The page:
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  • Context (TH | HT): Supreme Court seeks centre’s views on balancing the preservation of Great Indian Bustard with India’s solar energy needs.

Great Indian Bustard()

  • The Great Indian bustard is a large bird with a horizontal body and long bare legs, giving it an ostrich-like appearance.
  • Endemic to the Indian subcontinent, they are one of the heaviest-flying birds in the world.
  • It is considered the flagship grassland species, representing the health of the grassland ecology.
  • They are the largest among the four bustard species (Houbara bustard, Lesser florican, Bengal florican & Great Indian Bustard) found in India.
  • They are primarily terrestrial birds. They spend most of their time on the ground with occasional flights to travel from one place to another.
  • They are diurnal birds, usually active in the early morning and evening hours.
  • It is the state bird of Rajasthan.

Great Indian Bustard

Distribution

  • They were formerly found across the Indian Subcontinent, but they are now locally extinct in 90% of its original range.
  • In India, they are found scattered throughout the Indian states of Rajasthan, Gujarat, Maharashtra, Andhra Pradesh, Karnataka.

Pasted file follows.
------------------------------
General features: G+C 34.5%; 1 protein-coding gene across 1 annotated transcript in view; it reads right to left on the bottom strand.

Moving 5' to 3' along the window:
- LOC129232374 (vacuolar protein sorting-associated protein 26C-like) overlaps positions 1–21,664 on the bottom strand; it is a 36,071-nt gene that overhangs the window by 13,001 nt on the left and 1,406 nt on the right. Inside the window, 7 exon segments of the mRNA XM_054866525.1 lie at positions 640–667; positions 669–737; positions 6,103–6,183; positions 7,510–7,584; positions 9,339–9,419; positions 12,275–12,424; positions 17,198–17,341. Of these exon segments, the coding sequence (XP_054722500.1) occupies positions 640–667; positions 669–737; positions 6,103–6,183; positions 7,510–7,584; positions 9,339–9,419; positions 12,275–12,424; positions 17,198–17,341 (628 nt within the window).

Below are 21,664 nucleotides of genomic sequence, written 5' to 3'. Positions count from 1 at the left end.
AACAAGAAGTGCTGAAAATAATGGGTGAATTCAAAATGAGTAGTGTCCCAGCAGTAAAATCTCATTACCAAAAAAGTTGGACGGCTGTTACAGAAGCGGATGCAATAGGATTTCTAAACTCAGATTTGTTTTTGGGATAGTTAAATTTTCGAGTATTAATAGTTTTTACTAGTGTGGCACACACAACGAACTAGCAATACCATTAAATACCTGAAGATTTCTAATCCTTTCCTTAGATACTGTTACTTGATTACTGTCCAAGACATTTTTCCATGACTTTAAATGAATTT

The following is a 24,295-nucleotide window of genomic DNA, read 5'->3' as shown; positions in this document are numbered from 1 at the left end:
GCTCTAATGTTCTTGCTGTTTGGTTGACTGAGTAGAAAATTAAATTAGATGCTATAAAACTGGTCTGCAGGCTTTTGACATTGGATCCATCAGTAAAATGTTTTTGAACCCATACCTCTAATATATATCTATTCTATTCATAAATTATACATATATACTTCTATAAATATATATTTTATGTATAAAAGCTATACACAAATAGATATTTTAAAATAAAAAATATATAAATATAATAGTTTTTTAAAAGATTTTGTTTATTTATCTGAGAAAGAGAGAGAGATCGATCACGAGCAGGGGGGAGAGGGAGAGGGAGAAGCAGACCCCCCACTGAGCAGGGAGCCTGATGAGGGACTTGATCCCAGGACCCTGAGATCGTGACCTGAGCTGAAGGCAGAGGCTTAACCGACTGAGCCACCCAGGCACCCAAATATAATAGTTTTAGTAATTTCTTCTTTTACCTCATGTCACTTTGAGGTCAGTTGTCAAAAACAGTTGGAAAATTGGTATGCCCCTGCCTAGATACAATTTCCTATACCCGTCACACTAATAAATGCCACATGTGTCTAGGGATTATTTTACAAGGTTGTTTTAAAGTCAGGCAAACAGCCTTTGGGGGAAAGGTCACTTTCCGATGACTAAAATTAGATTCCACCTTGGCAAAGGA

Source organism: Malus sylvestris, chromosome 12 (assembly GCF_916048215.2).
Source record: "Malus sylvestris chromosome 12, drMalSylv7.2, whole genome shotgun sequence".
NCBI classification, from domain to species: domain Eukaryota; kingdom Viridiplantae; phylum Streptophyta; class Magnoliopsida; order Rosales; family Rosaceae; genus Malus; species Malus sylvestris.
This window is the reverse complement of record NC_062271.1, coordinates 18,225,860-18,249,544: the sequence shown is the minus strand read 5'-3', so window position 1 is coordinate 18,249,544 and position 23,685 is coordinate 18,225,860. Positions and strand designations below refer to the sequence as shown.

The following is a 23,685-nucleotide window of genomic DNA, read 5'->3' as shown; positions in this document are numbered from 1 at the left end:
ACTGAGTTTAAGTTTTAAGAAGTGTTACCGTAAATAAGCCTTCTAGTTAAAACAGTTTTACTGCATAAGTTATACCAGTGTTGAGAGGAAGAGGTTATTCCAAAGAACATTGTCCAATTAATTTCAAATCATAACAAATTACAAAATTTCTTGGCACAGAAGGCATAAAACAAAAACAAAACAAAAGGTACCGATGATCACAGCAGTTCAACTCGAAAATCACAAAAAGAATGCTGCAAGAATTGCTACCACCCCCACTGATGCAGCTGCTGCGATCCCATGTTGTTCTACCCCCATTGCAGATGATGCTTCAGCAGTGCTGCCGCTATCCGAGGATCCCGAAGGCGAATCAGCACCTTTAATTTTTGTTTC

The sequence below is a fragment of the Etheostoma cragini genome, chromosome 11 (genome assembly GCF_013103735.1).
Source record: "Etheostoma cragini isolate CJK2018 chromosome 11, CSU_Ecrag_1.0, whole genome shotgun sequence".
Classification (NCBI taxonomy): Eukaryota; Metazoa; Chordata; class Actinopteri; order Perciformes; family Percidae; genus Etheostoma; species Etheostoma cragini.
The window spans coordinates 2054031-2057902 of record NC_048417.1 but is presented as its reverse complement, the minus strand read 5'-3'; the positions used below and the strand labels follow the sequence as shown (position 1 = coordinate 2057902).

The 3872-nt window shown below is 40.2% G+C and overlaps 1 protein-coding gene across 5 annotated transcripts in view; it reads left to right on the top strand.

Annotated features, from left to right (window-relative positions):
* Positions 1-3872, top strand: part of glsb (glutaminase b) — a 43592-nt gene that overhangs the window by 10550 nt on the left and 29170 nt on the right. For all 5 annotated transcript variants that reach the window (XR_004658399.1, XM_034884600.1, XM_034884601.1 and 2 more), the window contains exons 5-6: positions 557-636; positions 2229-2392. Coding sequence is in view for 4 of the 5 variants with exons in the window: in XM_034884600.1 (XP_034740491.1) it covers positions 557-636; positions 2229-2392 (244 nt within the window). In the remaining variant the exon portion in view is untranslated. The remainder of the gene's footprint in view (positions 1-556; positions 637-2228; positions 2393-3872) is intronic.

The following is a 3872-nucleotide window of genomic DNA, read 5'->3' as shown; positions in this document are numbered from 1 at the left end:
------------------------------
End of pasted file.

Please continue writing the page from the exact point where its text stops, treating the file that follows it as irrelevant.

• They inhabit dry and semi-dry grasslands with dispersed bushes and patches of scrub.

Great Indian Bustard range

Diet

  • They are omnivores, feeding on insects, grass seeds, berries, rodents and reptiles.
  • In cultivated areas, they feed on crops such as exposed groundnut, millets, & pods of legumes.

Physical features

  • They can easily be distinguished by their black crown on the forehead, contrasting with the pale neck and head.
  • Males have larger crowns as compared to the females.
  • Males and females are distinguished by the colour of their feathers.

Threats

  • Slow reproductive rate: It lays one egg every 1-2 years, and the success rate of these eggs under ideal situations is around 60-70%.
  • Collision with particularly high-voltage transmission lines.
  • Habitat loss/degradation due to development activities like mining, industries, wind turbines, and associated infrastructure growth.
  • Noise pollution interfering with the GIB’s mating call.
  • Hunting and poaching.

Conservation Status

Conservation Measures

  • Project Great Indian Bustard announced by Rajasthan Government in 2018.
  • Centres for breeding and hatching established in Jaisalmer and Kota.
  • Constitution of the Bustard Task Force and the development of the National Guidelines for Recovery of Resident Bustards.
  • Wildlife Institute of India (WII) launched the project Habitat Improvement and Conservation Breeding of Great Indian Bustard: An Integrated Approach” in collaboration with MoEFCC, State Forest Departments and NGO partners.
    • Objective: To build up captive population of Great Indian bustard and to release the chicks in the wild to increase the population.
  • MOEFCC provides financial assistance to the States/ UTs under the Centrally Sponsored Scheme: Development of Wildlife Habitats for conservation of wildlife, including for Great Indian Bustard.
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